I love hearing from readers, especially during my online discussions.

But, alas, time is always too short. So here are my answers to some leftover questions from my most recent chat (a transcript can be found at www.washingtonpost.com):

QI am a 25-year-old single woman with $13,000 in a savings account. But that still isn't enough to buy a condo [in Arlington]. How can I make that money grow safely so that I will be in a position to buy soon?

ASince you have a short time frame, I suggest a strategy called "CD laddering," which will give you safe interest income. To figure out how to set up a certificate of deposit ladder, go to www.bankrate.com/brm/calculators/savings.asp. The calculator will outline four different laddering strategies, from conservative to aggressive. I plugged your information into the calculator using the most conservative approach. Here's how it might work in your case (the interest rates are based on Bankrate.com's research). Split your $13,000 five ways. Put $2,600 in a six-month CD at 2.06 percent, a second $2,600 in a 12-month CD at 2.27 percent, a third $2,600 for 18 months at 2.27 percent, a fourth $2,600 for 24 months at 3.10 percent, and the last $2,600 for 30 months at 3.35 percent. When your first CD expires after six months, reinvest the proceeds in the longest-term certificate. By laddering, you can take advantage of higher rates offered by longer-term CDs. It also protects you against the rise and fall of interest rates. Over five years, you will have earned more than $2,200. But you can build your ladder for as long or short a period as you want, depending on when you need your entire principal. If you shorten it, though, your returns shrink. There is no safe way to make your money grow quickly.

Also, be sure to check for local first-time home-buying programs that may require you to put very little money toward the purchase.

I had money saved up and about $29,000 in student loans. I took all of my savings and paid off my student loans. In your opinion, was that a good move? I have been able to save $5,000 since paying off the loans.

Since I don't know what your interest rate was or when your loan payments began, I'm going to make some assumptions. Let's suppose you just started paying on the loans, which have an average interest rate of 5 percent. Typically, student loans are for 10 years. With a $29,000 loan, your total interest payments would amount to about $7,900. Of course there will be those who would suggest you might have been better off investing the $29,000, in which case you might have earned more than a 5 percent return over 10 years. But that's not a guarantee. Saving $7,900 in interest payments was. For a good student loan calculator, go to www.finaid.org/calculators/scripts/loanpayments.cgi.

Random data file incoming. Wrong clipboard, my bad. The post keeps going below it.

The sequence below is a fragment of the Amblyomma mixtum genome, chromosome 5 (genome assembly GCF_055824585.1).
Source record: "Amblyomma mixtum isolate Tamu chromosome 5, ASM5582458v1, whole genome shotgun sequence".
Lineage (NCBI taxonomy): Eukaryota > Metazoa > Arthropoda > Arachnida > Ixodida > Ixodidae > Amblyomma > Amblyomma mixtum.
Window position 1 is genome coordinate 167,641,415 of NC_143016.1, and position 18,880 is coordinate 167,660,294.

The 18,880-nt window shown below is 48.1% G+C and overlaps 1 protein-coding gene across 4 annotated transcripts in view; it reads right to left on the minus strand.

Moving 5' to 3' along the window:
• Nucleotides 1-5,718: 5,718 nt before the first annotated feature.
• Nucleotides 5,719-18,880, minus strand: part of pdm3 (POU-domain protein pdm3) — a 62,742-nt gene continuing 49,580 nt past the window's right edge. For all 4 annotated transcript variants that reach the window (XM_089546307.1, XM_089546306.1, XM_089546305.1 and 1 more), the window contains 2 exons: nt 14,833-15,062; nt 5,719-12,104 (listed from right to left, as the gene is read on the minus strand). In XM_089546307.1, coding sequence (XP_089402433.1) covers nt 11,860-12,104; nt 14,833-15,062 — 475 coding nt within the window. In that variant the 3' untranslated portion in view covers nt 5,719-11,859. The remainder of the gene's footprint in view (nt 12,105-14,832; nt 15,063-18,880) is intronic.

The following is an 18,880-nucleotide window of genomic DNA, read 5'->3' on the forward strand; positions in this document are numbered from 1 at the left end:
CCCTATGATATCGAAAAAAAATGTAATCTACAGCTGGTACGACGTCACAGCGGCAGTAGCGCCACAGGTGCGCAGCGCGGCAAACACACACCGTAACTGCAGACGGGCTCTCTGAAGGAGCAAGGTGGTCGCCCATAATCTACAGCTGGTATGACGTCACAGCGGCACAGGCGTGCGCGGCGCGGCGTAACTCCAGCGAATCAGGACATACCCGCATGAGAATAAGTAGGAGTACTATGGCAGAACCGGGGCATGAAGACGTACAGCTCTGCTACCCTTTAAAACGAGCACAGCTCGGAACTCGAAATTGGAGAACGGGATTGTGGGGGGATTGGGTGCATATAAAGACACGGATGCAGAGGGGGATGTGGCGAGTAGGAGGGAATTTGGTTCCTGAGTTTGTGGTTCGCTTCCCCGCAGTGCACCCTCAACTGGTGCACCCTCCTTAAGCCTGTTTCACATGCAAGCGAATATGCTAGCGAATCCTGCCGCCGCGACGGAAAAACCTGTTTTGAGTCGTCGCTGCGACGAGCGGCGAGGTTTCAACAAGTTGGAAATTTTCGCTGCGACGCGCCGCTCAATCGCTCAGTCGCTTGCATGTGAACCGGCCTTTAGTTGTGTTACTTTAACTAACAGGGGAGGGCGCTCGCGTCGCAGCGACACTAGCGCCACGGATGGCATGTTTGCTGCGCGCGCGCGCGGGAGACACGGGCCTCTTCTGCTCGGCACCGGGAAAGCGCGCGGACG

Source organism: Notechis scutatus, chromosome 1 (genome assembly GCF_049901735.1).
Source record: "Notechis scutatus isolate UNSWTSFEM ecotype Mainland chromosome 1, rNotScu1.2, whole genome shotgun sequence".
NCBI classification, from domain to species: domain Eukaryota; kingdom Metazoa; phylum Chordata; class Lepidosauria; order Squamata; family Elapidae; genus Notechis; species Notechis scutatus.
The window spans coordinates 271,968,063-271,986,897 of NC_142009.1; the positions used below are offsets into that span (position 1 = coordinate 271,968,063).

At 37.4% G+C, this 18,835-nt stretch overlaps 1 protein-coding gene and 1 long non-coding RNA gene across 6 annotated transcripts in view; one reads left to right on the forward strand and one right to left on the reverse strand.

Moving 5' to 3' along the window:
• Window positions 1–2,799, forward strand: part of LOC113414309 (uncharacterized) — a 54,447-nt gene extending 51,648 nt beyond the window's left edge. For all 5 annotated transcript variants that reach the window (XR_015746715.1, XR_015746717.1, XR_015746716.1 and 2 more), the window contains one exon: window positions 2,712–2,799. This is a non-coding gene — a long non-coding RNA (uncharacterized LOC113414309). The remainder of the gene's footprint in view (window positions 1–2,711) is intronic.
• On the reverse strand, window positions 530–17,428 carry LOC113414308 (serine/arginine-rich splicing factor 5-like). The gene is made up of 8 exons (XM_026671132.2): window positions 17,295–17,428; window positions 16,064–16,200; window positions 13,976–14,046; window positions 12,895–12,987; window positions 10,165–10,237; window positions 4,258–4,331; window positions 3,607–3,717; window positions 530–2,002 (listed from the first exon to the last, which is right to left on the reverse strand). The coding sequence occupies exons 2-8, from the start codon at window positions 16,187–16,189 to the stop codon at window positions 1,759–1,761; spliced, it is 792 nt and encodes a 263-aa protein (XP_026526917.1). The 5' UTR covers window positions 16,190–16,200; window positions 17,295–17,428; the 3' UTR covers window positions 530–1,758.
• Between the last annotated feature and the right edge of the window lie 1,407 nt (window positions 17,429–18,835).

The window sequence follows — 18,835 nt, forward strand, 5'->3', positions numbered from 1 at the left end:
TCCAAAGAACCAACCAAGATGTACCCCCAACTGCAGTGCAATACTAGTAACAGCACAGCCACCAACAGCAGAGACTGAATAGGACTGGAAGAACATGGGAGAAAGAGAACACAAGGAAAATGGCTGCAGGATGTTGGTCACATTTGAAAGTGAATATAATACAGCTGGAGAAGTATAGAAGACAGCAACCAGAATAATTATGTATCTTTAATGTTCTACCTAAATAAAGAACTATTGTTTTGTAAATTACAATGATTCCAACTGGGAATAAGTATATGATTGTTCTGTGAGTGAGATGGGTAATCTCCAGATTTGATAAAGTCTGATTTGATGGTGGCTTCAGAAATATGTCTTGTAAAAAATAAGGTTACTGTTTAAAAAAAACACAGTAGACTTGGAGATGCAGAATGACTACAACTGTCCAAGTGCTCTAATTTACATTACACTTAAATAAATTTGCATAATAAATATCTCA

We have two car loans, one at 3.9 percent ($20,000 remaining) and one at 1.9 percent ($15,000 remaining). We have enough in CDs at 3.7 percent to pay off at least the 3.9 percent loan, if not both. My spouse wants to keep the CDs and continue to pay off the cars monthly. I say we should at least pay off the 3.9 percent car loan. Spouse prefers liquidity over peace of mind. Is peace of mind (and home) worth the 0.2 percent we're paying out each month? Thanks.

Why not compromise? You're both right. Liquidity is important. You should have at least three to six months of living expenses put aside. But over that, if you have debt and the means to pay it off, then pay it off. Why carry higher-interest debt while your money is earning less in a bank account? So I also agree with you. Take some of the cash and pay off the car loans. But don't cash out any CDs before they mature or you may have to pay a penalty.

What do you do when family members who believe you are better off than they are ask you to lend them money? I'm not sure if we're "better off," but we try to be wise about our money. Occasionally, the request comes from an elderly grandmother to whom we give without question or any expectation of payback. More often, though, the request comes from parents who have not been so wise about their money. There's starting to be a hard feeling among the siblings about who's "helping out" and who isn't.

First, don't let trifling relatives make you feel guilty for not helping them out of a money mess they created. I believe that family members should help one another financially if they can. However, your being the "better off" family member doesn't entitle your relatives to treat you like an ATM. Set up guidelines under which you will give or lend money. Inform your family that if they are spendthrifts and come up short for a bill, it's not your problem, but if they need help because of something out of their control (job loss, medical bills, etc.), you'd be glad to assist. Don't give handouts to anybody who is financially irresponsible. To do so is not helping but hurting their ability to learn to manage their money so they can be better off.

Michelle Singletary discusses personal finance Tuesdays on NPR's "Day to Day" program and online at www.npr.org. Readers can write to her in care of The Washington Post, 1150 15th St. NW, Washington, D.C. 20071 or send e-mail to singletarym@washpost.com.